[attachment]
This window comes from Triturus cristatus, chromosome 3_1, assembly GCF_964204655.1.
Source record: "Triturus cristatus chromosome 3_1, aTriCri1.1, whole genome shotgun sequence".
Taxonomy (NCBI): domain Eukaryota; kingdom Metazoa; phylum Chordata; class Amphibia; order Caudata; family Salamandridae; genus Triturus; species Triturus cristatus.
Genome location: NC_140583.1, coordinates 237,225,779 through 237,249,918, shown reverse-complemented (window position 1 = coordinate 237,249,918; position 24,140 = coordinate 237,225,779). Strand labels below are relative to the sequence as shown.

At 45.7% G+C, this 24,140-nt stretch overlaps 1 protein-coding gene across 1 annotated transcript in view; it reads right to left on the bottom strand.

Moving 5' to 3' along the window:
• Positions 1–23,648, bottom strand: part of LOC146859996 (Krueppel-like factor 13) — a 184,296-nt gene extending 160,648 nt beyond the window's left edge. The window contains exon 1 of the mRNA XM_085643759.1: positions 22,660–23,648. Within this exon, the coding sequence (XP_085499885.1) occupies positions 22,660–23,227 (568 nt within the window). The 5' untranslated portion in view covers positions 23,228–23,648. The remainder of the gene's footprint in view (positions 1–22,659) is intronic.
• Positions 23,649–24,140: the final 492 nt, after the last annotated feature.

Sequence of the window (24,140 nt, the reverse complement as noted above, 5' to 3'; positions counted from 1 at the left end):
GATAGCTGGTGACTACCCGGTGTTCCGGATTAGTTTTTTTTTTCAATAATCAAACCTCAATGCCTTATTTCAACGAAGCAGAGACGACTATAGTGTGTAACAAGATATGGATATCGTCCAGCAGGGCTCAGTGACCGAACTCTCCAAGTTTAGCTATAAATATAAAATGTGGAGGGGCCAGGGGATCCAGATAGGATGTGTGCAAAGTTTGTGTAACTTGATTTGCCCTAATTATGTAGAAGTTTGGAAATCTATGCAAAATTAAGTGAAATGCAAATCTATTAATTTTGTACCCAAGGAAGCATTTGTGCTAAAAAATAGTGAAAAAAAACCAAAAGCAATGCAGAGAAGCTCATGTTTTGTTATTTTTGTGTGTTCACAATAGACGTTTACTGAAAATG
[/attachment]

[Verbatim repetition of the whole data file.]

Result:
This window comes from Triturus cristatus, chromosome 3_1, assembly GCF_964204655.1.
Source record: "Triturus cristatus chromosome 3_1, aTriCri1.1, whole genome shotgun sequence".
Taxonomy (NCBI): domain Eukaryota; kingdom Metazoa; phylum Chordata; class Amphibia; order Caudata; family Salamandridae; genus Triturus; species Triturus cristatus.
Genome location: NC_140583.1, coordinates 237,225,779 through 237,249,918, shown reverse-complemented (window position 1 = coordinate 237,249,918; position 24,140 = coordinate 237,225,779). Strand labels below are relative to the sequence as shown.

At 45.7% G+C, this 24,140-nt stretch overlaps 1 protein-coding gene across 1 annotated transcript in view; it reads right to left on the bottom strand.

Moving 5' to 3' along the window:
• Positions 1–23,648, bottom strand: part of LOC146859996 (Krueppel-like factor 13) — a 184,296-nt gene extending 160,648 nt beyond the window's left edge. The window contains exon 1 of the mRNA XM_085643759.1: positions 22,660–23,648. Within this exon, the coding sequence (XP_085499885.1) occupies positions 22,660–23,227 (568 nt within the window). The 5' untranslated portion in view covers positions 23,228–23,648. The remainder of the gene's footprint in view (positions 1–22,659) is intronic.
• Positions 23,649–24,140: the final 492 nt, after the last annotated feature.

Sequence of the window (24,140 nt, the reverse complement as noted above, 5' to 3'; positions counted from 1 at the left end):
GATAGCTGGTGACTACCCGGTGTTCCGGATTAGTTTTTTTTTTCAATAATCAAACCTCAATGCCTTATTTCAACGAAGCAGAGACGACTATAGTGTGTAACAAGATATGGATATCGTCCAGCAGGGCTCAGTGACCGAACTCTCCAAGTTTAGCTATAAATATAAAATGTGGAGGGGCCAGGGGATCCAGATAGGATGTGTGCAAAGTTTGTGTAACTTGATTTGCCCTAATTATGTAGAAGTTTGGAAATCTATGCAAAATTAAGTGAAATGCAAATCTATTAATTTTGTACCCAAGGAAGCATTTGTGCTAAAAAATAGTGAAAAAAAACCAAAAGCAATGCAGAGAAGCTCATGTTTTGTTATTTTTGTGTGTTCACAATAGACGTTTACTGAAAATG